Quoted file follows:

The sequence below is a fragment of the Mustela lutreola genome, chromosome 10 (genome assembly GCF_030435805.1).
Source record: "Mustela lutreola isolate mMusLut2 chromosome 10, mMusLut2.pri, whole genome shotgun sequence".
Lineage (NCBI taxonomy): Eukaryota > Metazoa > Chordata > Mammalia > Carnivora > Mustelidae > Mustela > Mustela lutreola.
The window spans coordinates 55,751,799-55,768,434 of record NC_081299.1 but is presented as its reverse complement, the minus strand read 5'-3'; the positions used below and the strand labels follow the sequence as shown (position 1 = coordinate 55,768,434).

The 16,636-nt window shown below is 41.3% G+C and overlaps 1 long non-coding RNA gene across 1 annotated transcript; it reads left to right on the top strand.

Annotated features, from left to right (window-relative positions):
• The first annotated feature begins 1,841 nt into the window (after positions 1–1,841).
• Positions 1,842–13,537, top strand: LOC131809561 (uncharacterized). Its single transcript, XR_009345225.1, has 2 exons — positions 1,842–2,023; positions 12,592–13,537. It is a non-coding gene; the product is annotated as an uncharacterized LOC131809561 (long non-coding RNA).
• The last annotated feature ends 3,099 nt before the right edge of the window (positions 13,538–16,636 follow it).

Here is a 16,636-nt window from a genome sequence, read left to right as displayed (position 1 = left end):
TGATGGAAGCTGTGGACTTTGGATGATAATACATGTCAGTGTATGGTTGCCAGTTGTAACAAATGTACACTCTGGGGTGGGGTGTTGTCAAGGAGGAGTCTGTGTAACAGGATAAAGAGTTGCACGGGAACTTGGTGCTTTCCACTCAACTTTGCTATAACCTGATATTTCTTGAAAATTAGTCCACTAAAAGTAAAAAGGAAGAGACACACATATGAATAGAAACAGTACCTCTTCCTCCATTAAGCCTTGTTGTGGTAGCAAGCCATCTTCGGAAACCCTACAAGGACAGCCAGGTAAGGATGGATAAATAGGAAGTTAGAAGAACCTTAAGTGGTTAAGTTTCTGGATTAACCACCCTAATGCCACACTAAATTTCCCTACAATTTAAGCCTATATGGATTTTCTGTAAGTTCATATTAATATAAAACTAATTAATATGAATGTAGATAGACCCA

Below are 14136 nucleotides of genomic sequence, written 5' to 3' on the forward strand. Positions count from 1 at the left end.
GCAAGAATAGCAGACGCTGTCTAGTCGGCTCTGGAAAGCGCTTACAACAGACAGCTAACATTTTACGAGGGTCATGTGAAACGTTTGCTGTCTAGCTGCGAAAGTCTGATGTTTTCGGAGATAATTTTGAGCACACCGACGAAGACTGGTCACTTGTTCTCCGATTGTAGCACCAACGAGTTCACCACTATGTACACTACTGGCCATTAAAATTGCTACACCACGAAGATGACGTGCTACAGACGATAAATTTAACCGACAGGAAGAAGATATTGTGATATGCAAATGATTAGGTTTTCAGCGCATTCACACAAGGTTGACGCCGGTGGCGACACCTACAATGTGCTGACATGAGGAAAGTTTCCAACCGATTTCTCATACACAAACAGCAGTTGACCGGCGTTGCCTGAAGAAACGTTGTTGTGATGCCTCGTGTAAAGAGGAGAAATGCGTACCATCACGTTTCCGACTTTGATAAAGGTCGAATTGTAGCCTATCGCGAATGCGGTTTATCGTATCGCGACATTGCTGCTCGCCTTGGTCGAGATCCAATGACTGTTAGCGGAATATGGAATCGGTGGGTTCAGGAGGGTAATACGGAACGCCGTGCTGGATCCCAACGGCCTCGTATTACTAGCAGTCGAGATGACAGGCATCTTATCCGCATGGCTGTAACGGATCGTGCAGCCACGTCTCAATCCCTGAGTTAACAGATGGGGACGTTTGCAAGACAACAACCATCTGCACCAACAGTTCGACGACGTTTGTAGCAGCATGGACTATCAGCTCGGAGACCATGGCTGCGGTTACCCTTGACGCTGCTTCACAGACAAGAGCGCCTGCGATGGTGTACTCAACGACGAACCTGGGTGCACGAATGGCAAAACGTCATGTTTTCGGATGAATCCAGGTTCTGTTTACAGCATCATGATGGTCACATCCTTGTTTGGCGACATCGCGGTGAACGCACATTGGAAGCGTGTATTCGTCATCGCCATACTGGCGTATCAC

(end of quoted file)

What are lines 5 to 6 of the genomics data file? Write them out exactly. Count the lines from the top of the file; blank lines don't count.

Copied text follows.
The 16,636-nt window shown below is 41.3% G+C and overlaps 1 long non-coding RNA gene across 1 annotated transcript; it reads left to right on the top strand.

Annotated features, from left to right (window-relative positions):